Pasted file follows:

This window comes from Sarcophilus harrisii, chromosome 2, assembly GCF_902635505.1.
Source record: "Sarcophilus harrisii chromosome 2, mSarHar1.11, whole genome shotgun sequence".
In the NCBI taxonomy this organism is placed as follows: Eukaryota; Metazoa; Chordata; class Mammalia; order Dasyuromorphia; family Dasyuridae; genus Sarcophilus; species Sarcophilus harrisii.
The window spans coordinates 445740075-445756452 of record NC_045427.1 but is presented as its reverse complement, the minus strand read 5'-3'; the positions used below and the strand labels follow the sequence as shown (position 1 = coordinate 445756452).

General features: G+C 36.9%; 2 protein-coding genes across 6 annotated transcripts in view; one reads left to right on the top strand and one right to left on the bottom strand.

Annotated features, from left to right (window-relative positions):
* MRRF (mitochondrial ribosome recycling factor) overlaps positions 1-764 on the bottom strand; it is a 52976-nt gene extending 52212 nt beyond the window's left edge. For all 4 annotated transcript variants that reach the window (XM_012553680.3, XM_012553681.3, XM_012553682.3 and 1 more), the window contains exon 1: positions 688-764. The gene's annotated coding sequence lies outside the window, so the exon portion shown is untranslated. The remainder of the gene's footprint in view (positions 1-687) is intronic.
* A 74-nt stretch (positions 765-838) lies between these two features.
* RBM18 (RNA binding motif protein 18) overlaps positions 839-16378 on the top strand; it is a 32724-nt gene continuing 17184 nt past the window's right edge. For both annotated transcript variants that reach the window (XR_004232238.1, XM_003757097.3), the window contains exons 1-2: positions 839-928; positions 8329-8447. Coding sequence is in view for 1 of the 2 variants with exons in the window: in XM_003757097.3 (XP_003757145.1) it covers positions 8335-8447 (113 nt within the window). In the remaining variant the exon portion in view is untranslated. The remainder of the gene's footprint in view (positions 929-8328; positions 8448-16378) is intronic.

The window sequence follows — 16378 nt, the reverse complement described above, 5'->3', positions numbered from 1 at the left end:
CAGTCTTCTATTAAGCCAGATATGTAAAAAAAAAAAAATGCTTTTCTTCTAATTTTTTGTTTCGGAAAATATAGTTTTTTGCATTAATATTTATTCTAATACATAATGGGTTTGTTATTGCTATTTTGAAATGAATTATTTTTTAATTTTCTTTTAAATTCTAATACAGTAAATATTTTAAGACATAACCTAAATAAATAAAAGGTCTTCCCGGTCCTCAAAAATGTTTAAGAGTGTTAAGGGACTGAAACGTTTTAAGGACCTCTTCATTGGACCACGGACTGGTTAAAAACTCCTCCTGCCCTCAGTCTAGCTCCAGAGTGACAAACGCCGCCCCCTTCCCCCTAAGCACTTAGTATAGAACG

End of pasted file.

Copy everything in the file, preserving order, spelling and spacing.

This window comes from Sarcophilus harrisii, chromosome 2, assembly GCF_902635505.1.
Source record: "Sarcophilus harrisii chromosome 2, mSarHar1.11, whole genome shotgun sequence".
In the NCBI taxonomy this organism is placed as follows: Eukaryota; Metazoa; Chordata; class Mammalia; order Dasyuromorphia; family Dasyuridae; genus Sarcophilus; species Sarcophilus harrisii.
The window spans coordinates 445740075-445756452 of record NC_045427.1 but is presented as its reverse complement, the minus strand read 5'-3'; the positions used below and the strand labels follow the sequence as shown (position 1 = coordinate 445756452).

General features: G+C 36.9%; 2 protein-coding genes across 6 annotated transcripts in view; one reads left to right on the top strand and one right to left on the bottom strand.

Annotated features, from left to right (window-relative positions):
* MRRF (mitochondrial ribosome recycling factor) overlaps positions 1-764 on the bottom strand; it is a 52976-nt gene extending 52212 nt beyond the window's left edge. For all 4 annotated transcript variants that reach the window (XM_012553680.3, XM_012553681.3, XM_012553682.3 and 1 more), the window contains exon 1: positions 688-764. The gene's annotated coding sequence lies outside the window, so the exon portion shown is untranslated. The remainder of the gene's footprint in view (positions 1-687) is intronic.
* A 74-nt stretch (positions 765-838) lies between these two features.
* RBM18 (RNA binding motif protein 18) overlaps positions 839-16378 on the top strand; it is a 32724-nt gene continuing 17184 nt past the window's right edge. For both annotated transcript variants that reach the window (XR_004232238.1, XM_003757097.3), the window contains exons 1-2: positions 839-928; positions 8329-8447. Coding sequence is in view for 1 of the 2 variants with exons in the window: in XM_003757097.3 (XP_003757145.1) it covers positions 8335-8447 (113 nt within the window). In the remaining variant the exon portion in view is untranslated. The remainder of the gene's footprint in view (positions 929-8328; positions 8448-16378) is intronic.

The window sequence follows — 16378 nt, the reverse complement described above, 5'->3', positions numbered from 1 at the left end:
CAGTCTTCTATTAAGCCAGATATGTAAAAAAAAAAAAATGCTTTTCTTCTAATTTTTTGTTTCGGAAAATATAGTTTTTTGCATTAATATTTATTCTAATACATAATGGGTTTGTTATTGCTATTTTGAAATGAATTATTTTTTAATTTTCTTTTAAATTCTAATACAGTAAATATTTTAAGACATAACCTAAATAAATAAAAGGTCTTCCCGGTCCTCAAAAATGTTTAAGAGTGTTAAGGGACTGAAACGTTTTAAGGACCTCTTCATTGGACCACGGACTGGTTAAAAACTCCTCCTGCCCTCAGTCTAGCTCCAGAGTGACAAACGCCGCCCCCTTCCCCCTAAGCACTTAGTATAGAACG